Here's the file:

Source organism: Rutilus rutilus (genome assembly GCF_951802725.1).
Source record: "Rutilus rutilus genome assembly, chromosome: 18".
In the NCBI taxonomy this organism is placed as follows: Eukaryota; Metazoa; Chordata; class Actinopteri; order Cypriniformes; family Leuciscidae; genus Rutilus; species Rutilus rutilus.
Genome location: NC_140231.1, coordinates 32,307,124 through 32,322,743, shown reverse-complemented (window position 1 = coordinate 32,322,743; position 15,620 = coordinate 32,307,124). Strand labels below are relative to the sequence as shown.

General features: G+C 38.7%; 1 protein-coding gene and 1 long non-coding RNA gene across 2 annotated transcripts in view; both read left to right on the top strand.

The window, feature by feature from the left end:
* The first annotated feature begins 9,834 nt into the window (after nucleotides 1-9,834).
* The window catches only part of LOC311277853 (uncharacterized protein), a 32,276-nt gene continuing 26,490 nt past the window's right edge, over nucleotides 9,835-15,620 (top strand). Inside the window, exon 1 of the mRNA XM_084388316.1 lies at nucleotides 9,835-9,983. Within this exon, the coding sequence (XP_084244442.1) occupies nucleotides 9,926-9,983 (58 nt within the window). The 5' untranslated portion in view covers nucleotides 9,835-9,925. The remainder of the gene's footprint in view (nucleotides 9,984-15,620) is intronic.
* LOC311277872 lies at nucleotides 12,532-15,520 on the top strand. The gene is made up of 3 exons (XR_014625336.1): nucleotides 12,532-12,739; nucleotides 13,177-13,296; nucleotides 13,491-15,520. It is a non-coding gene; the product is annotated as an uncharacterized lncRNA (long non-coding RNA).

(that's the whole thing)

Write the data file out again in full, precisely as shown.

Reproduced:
Source organism: Rutilus rutilus (genome assembly GCF_951802725.1).
Source record: "Rutilus rutilus genome assembly, chromosome: 18".
In the NCBI taxonomy this organism is placed as follows: Eukaryota; Metazoa; Chordata; class Actinopteri; order Cypriniformes; family Leuciscidae; genus Rutilus; species Rutilus rutilus.
Genome location: NC_140231.1, coordinates 32,307,124 through 32,322,743, shown reverse-complemented (window position 1 = coordinate 32,322,743; position 15,620 = coordinate 32,307,124). Strand labels below are relative to the sequence as shown.

General features: G+C 38.7%; 1 protein-coding gene and 1 long non-coding RNA gene across 2 annotated transcripts in view; both read left to right on the top strand.

The window, feature by feature from the left end:
* The first annotated feature begins 9,834 nt into the window (after nucleotides 1-9,834).
* The window catches only part of LOC311277853 (uncharacterized protein), a 32,276-nt gene continuing 26,490 nt past the window's right edge, over nucleotides 9,835-15,620 (top strand). Inside the window, exon 1 of the mRNA XM_084388316.1 lies at nucleotides 9,835-9,983. Within this exon, the coding sequence (XP_084244442.1) occupies nucleotides 9,926-9,983 (58 nt within the window). The 5' untranslated portion in view covers nucleotides 9,835-9,925. The remainder of the gene's footprint in view (nucleotides 9,984-15,620) is intronic.
* LOC311277872 lies at nucleotides 12,532-15,520 on the top strand. The gene is made up of 3 exons (XR_014625336.1): nucleotides 12,532-12,739; nucleotides 13,177-13,296; nucleotides 13,491-15,520. It is a non-coding gene; the product is annotated as an uncharacterized lncRNA (long non-coding RNA).